How different could you be from the way you are, and still be yourself?
This is the sort of question that some students of philosophy find fascinating and that some other people find make them a little bit crazy! But think with me for a moment. List some of your identifying characteristics (from your driver’s license): hair color, eye color, height, weight. If these things about you changed, would you still be the same person? OK, what about your skin color, hair form, and other physical characteristics that we are trained to notice in order to sort the people we meet by race? Imagine yourself, but Black, Indian, Latina, White, Arab, Japanese. Is the person you are imagining still you?
Go along with me just a bit further; humor me, please. Imagine yourself with different sexual characteristics. I’m a boy (and I’ve always been identified as one), but for just a moment I’m going to imagine myself as a girl. I find myself, honestly, having difficulty thinking of the person I’m imagining as me. (Maybe your armchair-philosophical experience differs from mine; that’s OK).
Let’s try this experiment again, this time with something besides physical characteristics. I’m going to imagine what it would be like if I had chosen to major in Chemistry/Pre-Medicine instead of Philosophy when I was in college. Is the person of my imagining still recognizably me? I think so. I’m going to imagine, now, myself as a person who hates having philosophical conversations and loves playing American football. Hmm.
What conclusions can we draw from this shared thought experiment? It seems that we take some things about ourselves, compared to others, to be more basic to our identities.
Philosophers have, across history and in different civilizations, posed questions and proposed diverse answers to questions about personal identity and its persistence over time. The Indian thought represented by the Bhagavad Gita is that I am an eternal being that does not change. I was never born; I never came-to-be. I will never die or cease to exist. The parts of my experience, and of my body, that undergo change over time--growing and aging, for example--are not essential to who I am. This helps the Gita explain reincarnation. Just as my eight year-old self changed or “died”, becoming or “giving birth to” my twenty-eight year-old self, so at some point I (that is, this physical organism) will die and another physical organism will be born: my true self will survive this process, unchanged. (Many Christians believe something somewhat similar about the transition of the soul from life “within” their physical body to afterlife in Heaven, following physical death.)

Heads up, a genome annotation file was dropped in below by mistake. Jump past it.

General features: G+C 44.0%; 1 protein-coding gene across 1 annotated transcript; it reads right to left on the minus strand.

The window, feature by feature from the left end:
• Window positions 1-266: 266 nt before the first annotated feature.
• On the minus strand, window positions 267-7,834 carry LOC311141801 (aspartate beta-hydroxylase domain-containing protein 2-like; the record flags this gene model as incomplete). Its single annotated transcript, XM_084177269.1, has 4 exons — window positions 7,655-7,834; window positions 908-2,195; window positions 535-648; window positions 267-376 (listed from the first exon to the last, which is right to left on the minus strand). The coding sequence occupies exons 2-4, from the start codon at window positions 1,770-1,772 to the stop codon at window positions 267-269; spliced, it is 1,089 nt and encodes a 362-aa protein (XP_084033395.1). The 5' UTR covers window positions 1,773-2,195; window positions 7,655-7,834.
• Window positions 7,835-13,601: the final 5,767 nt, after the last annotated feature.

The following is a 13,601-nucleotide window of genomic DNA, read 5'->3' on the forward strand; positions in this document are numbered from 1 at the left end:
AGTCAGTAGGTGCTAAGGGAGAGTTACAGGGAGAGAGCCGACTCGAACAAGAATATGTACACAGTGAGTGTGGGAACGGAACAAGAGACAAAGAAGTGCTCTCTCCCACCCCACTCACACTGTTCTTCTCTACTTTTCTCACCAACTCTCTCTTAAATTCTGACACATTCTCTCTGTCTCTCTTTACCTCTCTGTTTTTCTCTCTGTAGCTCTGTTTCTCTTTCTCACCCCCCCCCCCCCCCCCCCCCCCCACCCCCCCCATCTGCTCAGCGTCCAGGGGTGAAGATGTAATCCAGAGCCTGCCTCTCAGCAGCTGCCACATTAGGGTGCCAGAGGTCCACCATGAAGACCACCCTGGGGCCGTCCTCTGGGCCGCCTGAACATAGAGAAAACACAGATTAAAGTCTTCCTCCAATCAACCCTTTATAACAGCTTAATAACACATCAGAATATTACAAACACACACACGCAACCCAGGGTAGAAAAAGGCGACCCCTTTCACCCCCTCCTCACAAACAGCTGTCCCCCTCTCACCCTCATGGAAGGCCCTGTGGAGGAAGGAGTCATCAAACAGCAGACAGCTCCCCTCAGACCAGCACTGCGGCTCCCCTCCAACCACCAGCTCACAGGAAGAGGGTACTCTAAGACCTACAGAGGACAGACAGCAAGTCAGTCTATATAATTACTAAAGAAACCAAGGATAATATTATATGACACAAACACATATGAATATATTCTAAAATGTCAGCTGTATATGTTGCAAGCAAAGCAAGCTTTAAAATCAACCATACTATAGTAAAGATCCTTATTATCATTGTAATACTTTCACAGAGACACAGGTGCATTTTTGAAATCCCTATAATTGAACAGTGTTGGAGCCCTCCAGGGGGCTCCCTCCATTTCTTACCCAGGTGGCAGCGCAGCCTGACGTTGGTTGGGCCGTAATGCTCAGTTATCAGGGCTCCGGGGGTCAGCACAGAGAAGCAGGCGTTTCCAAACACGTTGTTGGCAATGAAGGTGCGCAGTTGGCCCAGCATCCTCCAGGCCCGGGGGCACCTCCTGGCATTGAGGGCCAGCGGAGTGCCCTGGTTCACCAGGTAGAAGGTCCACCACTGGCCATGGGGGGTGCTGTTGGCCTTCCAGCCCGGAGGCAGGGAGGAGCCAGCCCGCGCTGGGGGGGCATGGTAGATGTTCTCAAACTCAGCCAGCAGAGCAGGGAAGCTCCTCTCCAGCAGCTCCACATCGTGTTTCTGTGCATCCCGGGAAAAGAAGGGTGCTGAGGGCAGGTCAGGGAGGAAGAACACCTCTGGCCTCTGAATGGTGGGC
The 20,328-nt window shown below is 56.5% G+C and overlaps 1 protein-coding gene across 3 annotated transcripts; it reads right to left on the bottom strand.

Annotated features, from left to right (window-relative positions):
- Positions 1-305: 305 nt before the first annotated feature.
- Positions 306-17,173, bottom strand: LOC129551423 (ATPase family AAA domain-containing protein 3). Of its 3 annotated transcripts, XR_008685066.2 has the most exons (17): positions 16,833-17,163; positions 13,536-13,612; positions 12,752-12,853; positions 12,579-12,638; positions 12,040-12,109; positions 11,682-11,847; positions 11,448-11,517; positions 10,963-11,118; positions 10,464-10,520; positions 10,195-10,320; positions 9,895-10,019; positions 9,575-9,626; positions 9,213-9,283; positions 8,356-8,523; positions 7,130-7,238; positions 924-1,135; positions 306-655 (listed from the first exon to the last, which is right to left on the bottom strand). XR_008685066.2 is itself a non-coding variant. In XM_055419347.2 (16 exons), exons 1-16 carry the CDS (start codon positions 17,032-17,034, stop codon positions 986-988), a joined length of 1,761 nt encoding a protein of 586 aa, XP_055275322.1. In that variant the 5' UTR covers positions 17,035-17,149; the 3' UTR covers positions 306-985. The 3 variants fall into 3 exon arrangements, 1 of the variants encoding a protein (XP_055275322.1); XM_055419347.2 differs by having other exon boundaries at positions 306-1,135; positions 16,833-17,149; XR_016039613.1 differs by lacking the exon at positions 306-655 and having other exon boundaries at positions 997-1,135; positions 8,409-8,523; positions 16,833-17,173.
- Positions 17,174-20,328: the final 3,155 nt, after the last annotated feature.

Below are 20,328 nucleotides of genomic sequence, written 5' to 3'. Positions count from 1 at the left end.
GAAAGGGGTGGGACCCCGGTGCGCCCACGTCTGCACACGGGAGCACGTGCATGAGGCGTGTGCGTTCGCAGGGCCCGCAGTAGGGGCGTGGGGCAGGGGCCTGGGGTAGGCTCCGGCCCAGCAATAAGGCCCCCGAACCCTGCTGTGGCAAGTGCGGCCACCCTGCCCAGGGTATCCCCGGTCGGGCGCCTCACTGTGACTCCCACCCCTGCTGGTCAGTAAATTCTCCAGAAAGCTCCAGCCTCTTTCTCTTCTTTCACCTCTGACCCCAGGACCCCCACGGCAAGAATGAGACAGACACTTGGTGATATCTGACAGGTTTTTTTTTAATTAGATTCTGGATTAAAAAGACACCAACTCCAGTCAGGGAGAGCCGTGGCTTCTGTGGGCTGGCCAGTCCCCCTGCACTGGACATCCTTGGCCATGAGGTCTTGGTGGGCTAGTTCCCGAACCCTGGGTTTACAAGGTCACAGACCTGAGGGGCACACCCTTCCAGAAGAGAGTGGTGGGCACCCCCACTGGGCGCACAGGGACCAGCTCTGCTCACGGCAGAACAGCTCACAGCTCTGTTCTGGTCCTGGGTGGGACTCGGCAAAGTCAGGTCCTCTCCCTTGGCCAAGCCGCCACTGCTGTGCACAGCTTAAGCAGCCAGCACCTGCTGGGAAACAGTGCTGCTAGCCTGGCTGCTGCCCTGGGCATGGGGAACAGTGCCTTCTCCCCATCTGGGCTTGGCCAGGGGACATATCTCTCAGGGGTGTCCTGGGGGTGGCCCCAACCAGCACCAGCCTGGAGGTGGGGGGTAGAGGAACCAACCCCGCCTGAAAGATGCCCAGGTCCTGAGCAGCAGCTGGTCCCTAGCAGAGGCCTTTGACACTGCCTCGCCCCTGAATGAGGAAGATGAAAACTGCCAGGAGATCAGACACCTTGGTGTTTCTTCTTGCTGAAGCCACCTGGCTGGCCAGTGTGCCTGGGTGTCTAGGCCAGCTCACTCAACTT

Many philosophers, however—and not just in the last couple of centuries—have expressed skepticism of the existence of a soul or enduring self of this sort, and some have presented rather good arguments against this view (whether or not their arguments are ultimately persuasive I will not address here). If who I am is not an immaterial soul, some might suggest that everything about me constitutes who I am: from the name my parents gave me, to my sexual identity, right down to my decision to skip breakfast this morning, and my decision to take a walk in the park on Tuesday. But I rather think that had I eaten breakfast this morning, and even had my parents named me Jared, that I would still be me. And I don’t think this intuition demands an immaterial soul (although I might still have one).